That said, I have 5 barely concrete theories on what this movie is actually about. If you haven’t seen the trailer yet, check it out below:

5. The Twilight Zone

Back in June, Abrams’ production company announced they were making a mini-series based on one of the last scripts of The Twilight Zone, which could be called “Stranger.” They have not yet announced the story or details for this production, making this a top contender.

4. S

In October, Abrams is coming out with his first book (co-writing at least) and it’s called S. We know little about it, but here’s a clue courtesy of the publisher:

”In his first-ever idea for a novel, Abrams conceived of and developed a multi-layered literary puzzle of love and adventure. At its core, we have a book of mysterious provenance. In the margins, another tale unfolds: hand-scribbled notes, questions, and confrontations between two readers. Between the pages, online, and in the real world, you’ll find evidence of their interaction, ephemera that brings this tale vividly to life.”

That last line mentions evidence found “online,” which could explain this YouTube video.

3. Believe

It’s possible that this is a tease for Abrams’ upcoming sci-fi series on NBC about a supernatural girl and her bodyguard (who just escaped prison) dodging “evil forces” out to get them.

2. Frankenstein

The black-and-white motif, the stitched face and the “men are erased and reborn” line all point to a possible remake of Frankenstein, though there’s nothing official about this project yet. We know that this can’t be The Crow, since that movie is already coming out next year apart from Bad Robot.

1. Cast Away 2: Wilson’s Revenge

The end of the trailer says “Soon he will know.” Will+Soon=Willsoon. Willsoooooooon!!!!! Science.

Like what you read? Connect with me further via twitter @JonNegroni. I’ll follow back if you seem like a real person. You can also subscribe to this blog by clicking the “follow” button in the top-left corner.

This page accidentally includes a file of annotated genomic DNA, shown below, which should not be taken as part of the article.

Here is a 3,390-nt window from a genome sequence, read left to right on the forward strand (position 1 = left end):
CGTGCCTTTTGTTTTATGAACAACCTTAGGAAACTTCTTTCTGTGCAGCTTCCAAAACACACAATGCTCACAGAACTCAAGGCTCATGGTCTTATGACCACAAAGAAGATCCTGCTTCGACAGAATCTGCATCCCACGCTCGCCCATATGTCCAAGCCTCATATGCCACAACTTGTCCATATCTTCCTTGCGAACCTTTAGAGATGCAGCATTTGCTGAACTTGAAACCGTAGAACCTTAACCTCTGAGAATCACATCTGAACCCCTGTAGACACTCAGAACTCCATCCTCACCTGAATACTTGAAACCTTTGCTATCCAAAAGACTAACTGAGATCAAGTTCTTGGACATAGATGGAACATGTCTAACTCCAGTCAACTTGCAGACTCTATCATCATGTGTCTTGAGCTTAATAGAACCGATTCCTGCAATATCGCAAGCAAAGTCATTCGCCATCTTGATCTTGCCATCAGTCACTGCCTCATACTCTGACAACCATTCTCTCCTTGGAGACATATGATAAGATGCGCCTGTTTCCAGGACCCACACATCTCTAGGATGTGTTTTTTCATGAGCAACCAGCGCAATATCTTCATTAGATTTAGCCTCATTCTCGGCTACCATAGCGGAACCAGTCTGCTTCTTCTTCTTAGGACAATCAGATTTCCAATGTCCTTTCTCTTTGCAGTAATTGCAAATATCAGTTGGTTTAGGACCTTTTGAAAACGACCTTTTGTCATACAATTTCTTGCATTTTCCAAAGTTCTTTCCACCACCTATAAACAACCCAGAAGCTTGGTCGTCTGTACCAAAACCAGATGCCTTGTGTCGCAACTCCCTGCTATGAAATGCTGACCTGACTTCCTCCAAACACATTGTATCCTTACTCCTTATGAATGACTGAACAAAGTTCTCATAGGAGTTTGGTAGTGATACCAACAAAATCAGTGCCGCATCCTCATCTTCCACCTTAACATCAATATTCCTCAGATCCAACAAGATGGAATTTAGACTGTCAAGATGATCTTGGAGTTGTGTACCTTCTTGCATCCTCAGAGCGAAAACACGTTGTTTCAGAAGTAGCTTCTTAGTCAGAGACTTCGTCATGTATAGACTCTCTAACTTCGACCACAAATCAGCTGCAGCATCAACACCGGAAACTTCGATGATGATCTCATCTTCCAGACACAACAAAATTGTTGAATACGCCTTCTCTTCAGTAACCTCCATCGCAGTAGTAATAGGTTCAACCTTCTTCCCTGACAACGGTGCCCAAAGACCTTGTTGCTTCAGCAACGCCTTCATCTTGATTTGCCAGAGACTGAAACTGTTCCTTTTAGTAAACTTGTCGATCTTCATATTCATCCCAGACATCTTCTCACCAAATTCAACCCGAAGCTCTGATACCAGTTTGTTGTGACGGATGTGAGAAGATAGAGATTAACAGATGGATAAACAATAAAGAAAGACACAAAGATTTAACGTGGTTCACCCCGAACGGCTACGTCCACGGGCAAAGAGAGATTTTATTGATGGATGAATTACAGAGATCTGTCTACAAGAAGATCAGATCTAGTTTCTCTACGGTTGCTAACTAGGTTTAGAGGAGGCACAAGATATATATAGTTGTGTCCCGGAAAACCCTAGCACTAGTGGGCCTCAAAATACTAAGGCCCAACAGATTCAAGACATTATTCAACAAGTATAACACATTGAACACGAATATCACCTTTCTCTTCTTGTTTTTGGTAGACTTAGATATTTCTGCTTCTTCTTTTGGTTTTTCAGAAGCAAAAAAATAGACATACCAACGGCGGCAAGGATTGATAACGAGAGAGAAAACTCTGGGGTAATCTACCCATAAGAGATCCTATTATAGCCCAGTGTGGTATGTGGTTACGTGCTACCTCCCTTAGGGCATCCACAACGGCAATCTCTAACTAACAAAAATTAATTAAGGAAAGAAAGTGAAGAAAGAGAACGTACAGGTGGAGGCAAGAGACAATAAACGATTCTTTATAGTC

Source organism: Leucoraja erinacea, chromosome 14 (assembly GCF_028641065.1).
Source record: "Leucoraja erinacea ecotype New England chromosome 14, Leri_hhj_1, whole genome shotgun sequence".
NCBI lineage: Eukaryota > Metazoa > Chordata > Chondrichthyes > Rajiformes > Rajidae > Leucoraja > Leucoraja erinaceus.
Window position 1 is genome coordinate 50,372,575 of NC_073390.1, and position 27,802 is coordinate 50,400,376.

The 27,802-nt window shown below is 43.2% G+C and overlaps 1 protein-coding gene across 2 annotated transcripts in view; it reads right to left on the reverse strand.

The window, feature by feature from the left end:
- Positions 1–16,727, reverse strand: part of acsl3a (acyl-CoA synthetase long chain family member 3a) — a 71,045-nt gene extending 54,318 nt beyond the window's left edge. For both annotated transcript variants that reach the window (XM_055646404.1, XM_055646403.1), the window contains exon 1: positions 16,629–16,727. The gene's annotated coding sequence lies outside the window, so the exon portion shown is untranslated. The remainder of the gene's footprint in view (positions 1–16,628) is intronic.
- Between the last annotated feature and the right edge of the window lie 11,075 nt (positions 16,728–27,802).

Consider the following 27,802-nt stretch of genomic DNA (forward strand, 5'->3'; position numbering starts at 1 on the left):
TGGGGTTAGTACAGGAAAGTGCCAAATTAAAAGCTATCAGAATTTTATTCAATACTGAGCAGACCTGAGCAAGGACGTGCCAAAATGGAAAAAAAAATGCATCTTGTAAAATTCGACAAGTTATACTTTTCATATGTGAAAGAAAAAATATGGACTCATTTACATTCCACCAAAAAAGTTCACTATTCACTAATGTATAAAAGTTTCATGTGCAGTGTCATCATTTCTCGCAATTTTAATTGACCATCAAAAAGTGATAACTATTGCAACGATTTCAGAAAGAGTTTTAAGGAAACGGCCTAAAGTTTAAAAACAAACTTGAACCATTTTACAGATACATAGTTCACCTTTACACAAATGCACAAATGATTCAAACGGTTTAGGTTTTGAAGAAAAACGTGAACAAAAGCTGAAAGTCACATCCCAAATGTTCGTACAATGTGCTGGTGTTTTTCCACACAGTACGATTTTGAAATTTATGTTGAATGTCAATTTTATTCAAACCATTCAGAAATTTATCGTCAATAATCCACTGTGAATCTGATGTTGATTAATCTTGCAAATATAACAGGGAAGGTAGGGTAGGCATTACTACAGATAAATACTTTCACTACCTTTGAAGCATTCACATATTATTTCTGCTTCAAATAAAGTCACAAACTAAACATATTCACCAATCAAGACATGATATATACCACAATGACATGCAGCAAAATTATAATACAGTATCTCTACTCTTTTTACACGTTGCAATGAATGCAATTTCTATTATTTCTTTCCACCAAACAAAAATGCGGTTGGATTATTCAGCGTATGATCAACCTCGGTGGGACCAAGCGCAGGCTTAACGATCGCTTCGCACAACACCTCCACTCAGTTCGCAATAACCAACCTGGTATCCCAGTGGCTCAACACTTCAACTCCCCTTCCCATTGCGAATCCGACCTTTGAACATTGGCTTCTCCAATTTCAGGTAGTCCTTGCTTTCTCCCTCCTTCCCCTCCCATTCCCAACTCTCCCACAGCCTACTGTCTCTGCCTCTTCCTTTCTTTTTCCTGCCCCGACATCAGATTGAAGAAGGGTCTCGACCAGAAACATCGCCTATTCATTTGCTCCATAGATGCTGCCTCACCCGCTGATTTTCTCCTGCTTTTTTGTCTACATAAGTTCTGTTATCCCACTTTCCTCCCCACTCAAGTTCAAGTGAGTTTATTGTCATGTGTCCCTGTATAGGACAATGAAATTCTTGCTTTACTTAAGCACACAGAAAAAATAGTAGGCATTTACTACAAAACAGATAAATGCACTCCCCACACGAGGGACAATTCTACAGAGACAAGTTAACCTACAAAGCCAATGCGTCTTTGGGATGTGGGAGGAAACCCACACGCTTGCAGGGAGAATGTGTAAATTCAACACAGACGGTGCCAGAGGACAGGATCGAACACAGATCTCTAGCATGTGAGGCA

Don’t forget to check out New Professional News, a list of headlines essential for any new professional, updated daily at 8am.

Review: ‘Disney Infinity’

disney-infinityThe possibilities with Disney Infinity are, well, infinite. But is it worth your hard-earned money?

Go on…Review: ‘Disney Infinity’

What Critics Are “Really” Saying About Kick-Ass 2

The early reviews for Kick-Ass 2 are already out people and friends! You know what that means: It’s time to translate critic-speak so the rest of us can actually find use from their oddly chosen words.

Let’s roll.

…but in a film whose heroine is a 15-year-old girl beating up a bunch of bad dudes, that’s not just bad taste — it leaves a bad taste. -Cath Clarke (Time Out London)

Translation: I felt bad for being sexually attracted to a 15 year old girl. 

For cleverly observed satirical barb or gritty, real-world dilemma, there’s an equivalent, jarring misstep into lazy cliche. -Matt Risley (Total Film)

Translation: There were parts of it I didn’t like, so I don’t like the whole thing.

A more modest success than the first Kick-Ass, but still of-a-piece with its scurrilous predecessor. -Owen Williams (Empire) 

Translation: The first one was better.

To call your film Kick-Ass is to work on the assumption that your audience is excited by the prospect of having their asses metaphorically kicked. -Robbie Collin (The Telegraph)

Translation: My boss forced me to watch this. 

Like what you read? Connect with me further via twitter @JonNegroni. I’ll follow back if you seem like a real person. You can also subscribe to this blog by clicking the “follow” button in the top-left corner.

Don’t forget to check out New Professional News, a list of headlines essential for any new professional, updated daily at 8am.

%d bloggers like this: